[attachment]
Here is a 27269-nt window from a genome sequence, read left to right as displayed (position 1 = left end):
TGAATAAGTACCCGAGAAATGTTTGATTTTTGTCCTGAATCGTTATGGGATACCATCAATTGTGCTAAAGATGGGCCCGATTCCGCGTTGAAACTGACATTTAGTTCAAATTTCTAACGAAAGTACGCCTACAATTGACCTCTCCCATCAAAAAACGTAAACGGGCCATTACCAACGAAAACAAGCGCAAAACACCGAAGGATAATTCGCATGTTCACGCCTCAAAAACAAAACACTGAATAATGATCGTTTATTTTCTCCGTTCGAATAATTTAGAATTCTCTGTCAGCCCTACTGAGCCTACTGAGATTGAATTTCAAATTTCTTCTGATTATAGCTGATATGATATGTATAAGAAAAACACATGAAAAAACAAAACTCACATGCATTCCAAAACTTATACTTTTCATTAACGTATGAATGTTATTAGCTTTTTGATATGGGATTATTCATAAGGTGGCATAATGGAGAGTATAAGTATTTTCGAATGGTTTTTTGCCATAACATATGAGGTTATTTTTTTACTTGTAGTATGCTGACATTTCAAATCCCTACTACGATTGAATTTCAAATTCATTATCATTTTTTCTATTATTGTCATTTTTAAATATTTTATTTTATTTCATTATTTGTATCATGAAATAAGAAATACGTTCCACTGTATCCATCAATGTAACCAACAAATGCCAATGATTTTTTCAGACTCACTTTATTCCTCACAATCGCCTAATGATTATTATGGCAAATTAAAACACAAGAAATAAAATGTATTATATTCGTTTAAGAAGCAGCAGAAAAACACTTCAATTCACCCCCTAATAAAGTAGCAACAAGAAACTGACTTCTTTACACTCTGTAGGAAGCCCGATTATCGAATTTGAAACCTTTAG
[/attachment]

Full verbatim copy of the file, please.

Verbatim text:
Here is a 27269-nt window from a genome sequence, read left to right as displayed (position 1 = left end):
TGAATAAGTACCCGAGAAATGTTTGATTTTTGTCCTGAATCGTTATGGGATACCATCAATTGTGCTAAAGATGGGCCCGATTCCGCGTTGAAACTGACATTTAGTTCAAATTTCTAACGAAAGTACGCCTACAATTGACCTCTCCCATCAAAAAACGTAAACGGGCCATTACCAACGAAAACAAGCGCAAAACACCGAAGGATAATTCGCATGTTCACGCCTCAAAAACAAAACACTGAATAATGATCGTTTATTTTCTCCGTTCGAATAATTTAGAATTCTCTGTCAGCCCTACTGAGCCTACTGAGATTGAATTTCAAATTTCTTCTGATTATAGCTGATATGATATGTATAAGAAAAACACATGAAAAAACAAAACTCACATGCATTCCAAAACTTATACTTTTCATTAACGTATGAATGTTATTAGCTTTTTGATATGGGATTATTCATAAGGTGGCATAATGGAGAGTATAAGTATTTTCGAATGGTTTTTTGCCATAACATATGAGGTTATTTTTTTACTTGTAGTATGCTGACATTTCAAATCCCTACTACGATTGAATTTCAAATTCATTATCATTTTTTCTATTATTGTCATTTTTAAATATTTTATTTTATTTCATTATTTGTATCATGAAATAAGAAATACGTTCCACTGTATCCATCAATGTAACCAACAAATGCCAATGATTTTTTCAGACTCACTTTATTCCTCACAATCGCCTAATGATTATTATGGCAAATTAAAACACAAGAAATAAAATGTATTATATTCGTTTAAGAAGCAGCAGAAAAACACTTCAATTCACCCCCTAATAAAGTAGCAACAAGAAACTGACTTCTTTACACTCTGTAGGAAGCCCGATTATCGAATTTGAAACCTTTAG